201

I am looking for the best way (fast and elegant) to get a random boolean in python (flip a coin).

For the moment I am using random.randint(0, 1) or random.getrandbits(1).

Are there better choices that I am not aware of?

285

Adam's answer is quite fast, but I found that random.getrandbits(1) to be quite a lot faster. If you really want a boolean instead of a long then

bool(random.getrandbits(1))

is still about twice as fast as random.choice([True, False])

Both solutions need to import random

If utmost speed isn't to priority then random.choice definitely reads better

$ python -m timeit -s "import random" "random.choice([True, False])"
1000000 loops, best of 3: 0.904 usec per loop
$ python -m timeit -s "import random" "random.choice((True, False))" 
1000000 loops, best of 3: 0.846 usec per loop
$ python -m timeit -s "import random" "random.getrandbits(1)"
1000000 loops, best of 3: 0.286 usec per loop
$ python -m timeit -s "import random" "bool(random.getrandbits(1))"
1000000 loops, best of 3: 0.441 usec per loop
$ python -m timeit -s "import random" "not random.getrandbits(1)"
1000000 loops, best of 3: 0.308 usec per loop
$ python -m timeit -s "from random import getrandbits" "not getrandbits(1)"
1000000 loops, best of 3: 0.262 usec per loop  # not takes about 20us of this

Added this one after seeing @Pavel's answer

$ python -m timeit -s "from random import random" "random() < 0.5"
10000000 loops, best of 3: 0.115 usec per loop
  • 11
    If we're all about performance, not not random.getrandbits(1)) is faster than bool ;) – Michał Bentkowski Jul 26 '11 at 9:38
  • 30
    @Michal, a single not works just as well in this case – John La Rooy Jul 26 '11 at 10:33
  • 9
    You likely don't even need to cast to a boolean at all, since 0/1 have the proper truth values. – Adam Vandenberg Jul 26 '11 at 16:46
  • 5
    You could speed it up further by doing from random import getrandbits to avoid the attribute lookup. :-) – kindall Jul 26 '11 at 23:07
160
random.choice([True, False])

would also work.

  • 23
    Might be a bit slower but a lot more readable ... – Gershon Herczeg Nov 5 '14 at 19:34
34

Found a faster method:

$ python -m timeit -s "from random import getrandbits" "not getrandbits(1)"
10000000 loops, best of 3: 0.222 usec per loop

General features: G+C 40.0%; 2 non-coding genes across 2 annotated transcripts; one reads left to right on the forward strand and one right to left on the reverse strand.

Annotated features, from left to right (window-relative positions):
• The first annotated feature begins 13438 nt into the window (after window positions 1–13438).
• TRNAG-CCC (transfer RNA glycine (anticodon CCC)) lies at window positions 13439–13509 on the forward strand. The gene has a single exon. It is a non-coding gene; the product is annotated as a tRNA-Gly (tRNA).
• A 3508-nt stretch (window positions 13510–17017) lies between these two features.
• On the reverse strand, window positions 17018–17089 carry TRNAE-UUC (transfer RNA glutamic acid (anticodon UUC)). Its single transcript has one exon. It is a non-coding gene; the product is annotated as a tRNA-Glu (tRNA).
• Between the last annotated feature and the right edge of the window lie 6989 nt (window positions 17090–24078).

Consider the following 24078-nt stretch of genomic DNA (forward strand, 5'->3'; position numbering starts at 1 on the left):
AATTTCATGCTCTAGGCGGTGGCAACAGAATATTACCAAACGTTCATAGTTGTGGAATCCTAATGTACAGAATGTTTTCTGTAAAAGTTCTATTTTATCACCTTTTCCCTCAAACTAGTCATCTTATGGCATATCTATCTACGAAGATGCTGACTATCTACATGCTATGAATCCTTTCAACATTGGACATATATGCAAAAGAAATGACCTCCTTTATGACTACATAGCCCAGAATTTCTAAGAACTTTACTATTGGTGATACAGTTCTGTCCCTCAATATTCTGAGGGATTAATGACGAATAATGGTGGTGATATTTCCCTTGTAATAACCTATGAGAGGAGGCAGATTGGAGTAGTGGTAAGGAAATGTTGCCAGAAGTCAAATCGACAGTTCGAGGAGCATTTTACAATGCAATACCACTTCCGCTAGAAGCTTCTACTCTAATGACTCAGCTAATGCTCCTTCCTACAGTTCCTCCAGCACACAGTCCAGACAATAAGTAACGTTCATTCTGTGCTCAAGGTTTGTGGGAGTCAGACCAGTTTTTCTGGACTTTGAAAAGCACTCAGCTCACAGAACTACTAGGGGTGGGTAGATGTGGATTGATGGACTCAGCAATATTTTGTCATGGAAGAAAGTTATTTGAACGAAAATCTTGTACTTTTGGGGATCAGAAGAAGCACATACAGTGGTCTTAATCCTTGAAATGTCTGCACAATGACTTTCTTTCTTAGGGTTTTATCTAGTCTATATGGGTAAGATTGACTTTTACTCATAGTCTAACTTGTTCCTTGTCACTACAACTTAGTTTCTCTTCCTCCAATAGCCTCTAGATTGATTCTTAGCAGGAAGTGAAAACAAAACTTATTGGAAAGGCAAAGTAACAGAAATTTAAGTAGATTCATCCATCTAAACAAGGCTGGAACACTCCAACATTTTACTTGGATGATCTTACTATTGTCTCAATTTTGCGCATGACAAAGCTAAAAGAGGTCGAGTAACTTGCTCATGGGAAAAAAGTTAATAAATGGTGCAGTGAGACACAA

$ python -m timeit -s "from random import random" "True if random() > 0.5 else False"
10000000 loops, best of 3: 0.0786 usec per loop
$ python -m timeit -s "from random import random" "random() > 0.5"
10000000 loops, best of 3: 0.0579 usec per loop
  • 3
    random() > 0.5 already evaluates to a bool which is even faster! – John La Rooy Mar 8 '14 at 9:15
  • You're right! It's much faster :) I've updated the answer. – Pavel Radchenko Mar 13 '14 at 21:03
  • 24
    random() >= 0.5, otherwise you will be a tiny bit biased towards False. – Simon Lindholm Mar 17 '14 at 22:42
  • 12
    random() < 0.5 makes more sense as changing 0.5 to some other probability works as expected – akxlr Nov 7 '15 at 11:24
7

I like

 np.random.rand() > .5
6

If you want to generate a number of random booleans you could use numpy's random module. From the documentation

np.random.randint(2, size=10)

will return 10 random uniform integers in the open interval [0,2). The size keyword specifies the number of values to generate.

  • I was curious as to how the speed of this method performed against the answers since this option was left out of the comparisons. To generate one random bool (which is the question) this is much slower but if you wanted to generate many then this mecomes much faster: $ python -m timeit -s "from random import random" "random() < 0.5" 10000000 loops, best of 3: 0.0906 usec per loop – ojunk Aug 8 '18 at 10:00
1

I was curious as to how the speed of the numpy answer performed against the other answers since this was left out of the comparisons. To generate one random bool this is much slower but if you wanted to generate many then this becomes much faster:

$ python -m timeit -s "from random import random" "random() < 0.5"
10000000 loops, best of 3: 0.0906 usec per loop
$ python -m timeit -s "import numpy as np" "np.random.randint(2, size=1)"
100000 loops, best of 3: 4.65 usec per loop

$ python -m timeit -s "from random import random" "test = [random() < 0.5 for i in range(1000000)]"
10 loops, best of 3: 118 msec per loop
$ python -m timeit -s "import numpy as np" "test = np.random.randint(2, size=1000000)"
100 loops, best of 3: 6.31 msec per loop
-2

A new take on this question would involve the use of Faker which you can install easily with pip.

from faker import Factory

#----------------------------------------------------------------------
def create_values(fake):
    """"""
    print fake.boolean(chance_of_getting_true=50) # True
    print fake.random_int(min=0, max=1) # 1

if __name__ == "__main__":
    fake = Factory.create()
    create_values(fake)
  • 11
    You should at least explain why you think this is a better solution, considering it involves downloading a different package and is messier. – Bzazz Jan 13 '16 at 14:23
  • 2
    I disagree with the downvotes. If you're creating random data, you may well be in a situation where Faker is a very useful tool. The fake.boolean() syntax is clean and easy for others to grok. – Jason McVetta Jul 10 '17 at 5:31
  • 3
    Regardless of whether or not the package is useful, the complete lack of explanation as to why one should consider this makes the answer useless. – Apollys Jun 9 '18 at 17:14

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